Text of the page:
By Casie Bazay, NBCAAM
As a mare’s age increased, so did her probability of producing female offspring.
Your mare is due to give birth, and you anxiously count down the days, wondering if it will be a filly or a colt. You might, however, be able to guess what sex your foal will be—and we’re not talking about your typical fetal sexing techniques. Researchers in Brazil recently determined that a mare’s or stallion’s age can impact the sex of their offspring.
Guilherme Ribeiro Valle, a veterinary medical professor at PUC Minas Betim in Brazil, and colleagues conducted two independent trials examining two separate equine populations:
- Trial 1 included all male horses registered with the Brazilian Association of Mangalarga Marchador from 1990-2011 and an equal number of randomly selected mares from the same registry;
- Trial 2 included 253 Brazilian military police horses born from the matings of 119 mares with 16 different stallions from 1989 to 2010.
In both trials, researchers categorized data according to horses’ parental age and noted the age gap between mated mares and stallions.
“The first trial showed a theoretical tendency, because we used a 1:1 population and observed the distribution of males and females inside that ‘artificial’ population,” Valle said. “The second trial (employed) a real population, showing not a theoretical tendency, but a real tendency.”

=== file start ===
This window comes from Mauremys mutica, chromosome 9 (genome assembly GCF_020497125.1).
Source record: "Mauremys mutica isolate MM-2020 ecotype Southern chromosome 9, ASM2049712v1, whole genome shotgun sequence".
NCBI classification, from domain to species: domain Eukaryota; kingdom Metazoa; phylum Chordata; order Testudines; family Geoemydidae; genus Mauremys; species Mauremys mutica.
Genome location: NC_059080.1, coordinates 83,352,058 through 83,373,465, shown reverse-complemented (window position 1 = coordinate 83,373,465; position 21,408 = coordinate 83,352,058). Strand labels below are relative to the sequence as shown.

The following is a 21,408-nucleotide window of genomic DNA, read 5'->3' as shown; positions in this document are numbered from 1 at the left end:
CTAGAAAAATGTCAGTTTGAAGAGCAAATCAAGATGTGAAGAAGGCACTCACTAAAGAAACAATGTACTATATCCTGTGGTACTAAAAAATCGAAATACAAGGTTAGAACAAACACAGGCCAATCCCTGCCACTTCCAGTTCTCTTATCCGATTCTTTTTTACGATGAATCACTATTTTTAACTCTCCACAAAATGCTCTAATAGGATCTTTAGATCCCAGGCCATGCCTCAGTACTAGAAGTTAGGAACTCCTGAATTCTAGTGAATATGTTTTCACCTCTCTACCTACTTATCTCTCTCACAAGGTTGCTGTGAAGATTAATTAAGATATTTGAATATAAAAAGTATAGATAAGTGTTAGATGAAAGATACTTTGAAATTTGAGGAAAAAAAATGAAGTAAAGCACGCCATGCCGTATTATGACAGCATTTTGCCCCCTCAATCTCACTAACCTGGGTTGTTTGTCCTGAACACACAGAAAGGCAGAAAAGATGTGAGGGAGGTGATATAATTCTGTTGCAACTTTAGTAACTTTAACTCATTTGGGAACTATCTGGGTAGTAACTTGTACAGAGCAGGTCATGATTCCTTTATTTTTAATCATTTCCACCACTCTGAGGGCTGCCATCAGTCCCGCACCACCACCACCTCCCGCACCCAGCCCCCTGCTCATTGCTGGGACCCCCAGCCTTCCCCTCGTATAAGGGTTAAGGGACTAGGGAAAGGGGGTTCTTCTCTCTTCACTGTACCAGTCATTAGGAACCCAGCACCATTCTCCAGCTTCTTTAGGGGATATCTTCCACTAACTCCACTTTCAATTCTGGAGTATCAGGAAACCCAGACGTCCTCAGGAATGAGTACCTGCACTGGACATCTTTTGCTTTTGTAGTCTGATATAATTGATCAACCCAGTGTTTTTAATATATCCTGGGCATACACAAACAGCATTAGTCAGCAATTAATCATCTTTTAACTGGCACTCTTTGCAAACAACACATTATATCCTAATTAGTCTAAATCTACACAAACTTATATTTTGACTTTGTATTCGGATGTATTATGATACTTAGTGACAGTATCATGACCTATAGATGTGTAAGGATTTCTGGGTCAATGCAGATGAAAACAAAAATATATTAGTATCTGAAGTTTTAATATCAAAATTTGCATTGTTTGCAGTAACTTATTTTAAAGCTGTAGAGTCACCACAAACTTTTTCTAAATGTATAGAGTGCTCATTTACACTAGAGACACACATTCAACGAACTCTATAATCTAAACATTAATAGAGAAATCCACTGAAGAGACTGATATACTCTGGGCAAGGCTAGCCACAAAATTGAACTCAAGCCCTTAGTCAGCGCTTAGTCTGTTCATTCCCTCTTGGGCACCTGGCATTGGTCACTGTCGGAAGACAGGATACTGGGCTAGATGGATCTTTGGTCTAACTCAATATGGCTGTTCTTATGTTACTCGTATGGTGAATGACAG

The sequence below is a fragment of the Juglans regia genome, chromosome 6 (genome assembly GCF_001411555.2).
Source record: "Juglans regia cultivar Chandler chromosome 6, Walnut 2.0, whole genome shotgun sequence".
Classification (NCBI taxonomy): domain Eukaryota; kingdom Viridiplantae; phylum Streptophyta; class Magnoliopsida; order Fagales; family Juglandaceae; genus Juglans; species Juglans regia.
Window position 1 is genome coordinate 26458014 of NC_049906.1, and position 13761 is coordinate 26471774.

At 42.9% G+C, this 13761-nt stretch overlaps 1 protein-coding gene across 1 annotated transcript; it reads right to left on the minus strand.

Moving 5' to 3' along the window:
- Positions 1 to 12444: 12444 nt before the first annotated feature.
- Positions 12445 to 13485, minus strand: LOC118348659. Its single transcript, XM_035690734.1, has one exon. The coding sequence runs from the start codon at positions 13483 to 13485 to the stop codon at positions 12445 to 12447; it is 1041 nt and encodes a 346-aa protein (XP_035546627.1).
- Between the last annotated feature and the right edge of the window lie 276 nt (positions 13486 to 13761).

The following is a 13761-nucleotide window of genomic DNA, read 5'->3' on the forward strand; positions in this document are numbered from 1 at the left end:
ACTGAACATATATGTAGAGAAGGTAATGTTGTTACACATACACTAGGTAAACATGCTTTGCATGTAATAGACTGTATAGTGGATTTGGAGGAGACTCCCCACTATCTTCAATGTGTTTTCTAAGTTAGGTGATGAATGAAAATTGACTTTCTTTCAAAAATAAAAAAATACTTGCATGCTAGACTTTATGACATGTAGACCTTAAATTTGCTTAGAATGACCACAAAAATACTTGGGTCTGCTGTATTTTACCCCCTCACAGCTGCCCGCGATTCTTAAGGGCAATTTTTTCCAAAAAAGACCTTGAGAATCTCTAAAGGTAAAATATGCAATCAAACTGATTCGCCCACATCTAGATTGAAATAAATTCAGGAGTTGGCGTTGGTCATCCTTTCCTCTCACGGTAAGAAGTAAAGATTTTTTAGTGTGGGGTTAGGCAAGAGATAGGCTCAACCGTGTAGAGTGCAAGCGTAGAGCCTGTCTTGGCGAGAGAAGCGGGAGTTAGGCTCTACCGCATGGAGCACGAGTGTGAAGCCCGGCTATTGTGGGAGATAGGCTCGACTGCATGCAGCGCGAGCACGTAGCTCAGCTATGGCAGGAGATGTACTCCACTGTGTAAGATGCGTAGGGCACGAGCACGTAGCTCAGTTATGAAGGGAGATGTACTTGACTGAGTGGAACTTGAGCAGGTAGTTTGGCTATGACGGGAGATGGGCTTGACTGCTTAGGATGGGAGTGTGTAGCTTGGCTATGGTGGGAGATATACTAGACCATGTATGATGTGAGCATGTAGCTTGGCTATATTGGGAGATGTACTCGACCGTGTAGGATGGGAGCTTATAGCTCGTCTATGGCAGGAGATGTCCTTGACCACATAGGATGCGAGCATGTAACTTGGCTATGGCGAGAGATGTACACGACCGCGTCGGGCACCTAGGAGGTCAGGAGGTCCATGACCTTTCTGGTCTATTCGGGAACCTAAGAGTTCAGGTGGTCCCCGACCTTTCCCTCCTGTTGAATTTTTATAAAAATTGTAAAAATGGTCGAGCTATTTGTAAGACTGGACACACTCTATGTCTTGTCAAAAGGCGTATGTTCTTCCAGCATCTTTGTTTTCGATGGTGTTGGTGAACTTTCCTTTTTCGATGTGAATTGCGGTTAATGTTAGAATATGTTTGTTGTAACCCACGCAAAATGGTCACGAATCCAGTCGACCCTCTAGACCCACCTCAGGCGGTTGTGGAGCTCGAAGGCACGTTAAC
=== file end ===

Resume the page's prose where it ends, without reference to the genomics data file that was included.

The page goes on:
The researchers noted that the second trial’s conclusions supported those of the first. In both trials, the team determined that:
- As a mare’s age increased, so did her probability of producing female offspring. While mares aged 5 to 10 years produced 1.17 males per female offspring, the likelihood of male offspring dropped sharply for mares aged 10 to 15 (0.88 male per female) and even further for mares aged 15 to 20 (0.74 male per female). The trend reversed slightly for mares older than 20, which produced 0.78 male per female offspring.
- Stallions aged 5 to 10 produced roughly the same number of male and female offspring. However, as the stallion’s age increased, so did the probability of producing female offspring, with the highest probability existing for stallions aged 15 to 20 years (0.84 male per female). The trend reversed when stallions were 20 years or older, in which case the ratio increased to nearly 50/50 again.
- Mares and stallions of similar ages (plus or minus 5 years) produced roughly the same number of male and female offspring. However, older stallions mated with younger mares produced more male offspring, with stallions 15 or more years older than the mare having a 1.53 probability of producing male offspring for every female.
- Meanwhile, older mares mated with younger stallions were more likely to produce female offspring, with mares mated with stallions 10 to 15 years younger having the highest probability of female offspring (1.29 female per male).
The team concluded that, with the exception of very young or very old animals, the mare’s and stallion’s age influenced the offspring sex ratios by increasing the probability of producing a female. Further, this effect was influenced “more strongly by the mares than by the stallions,” the team concluded.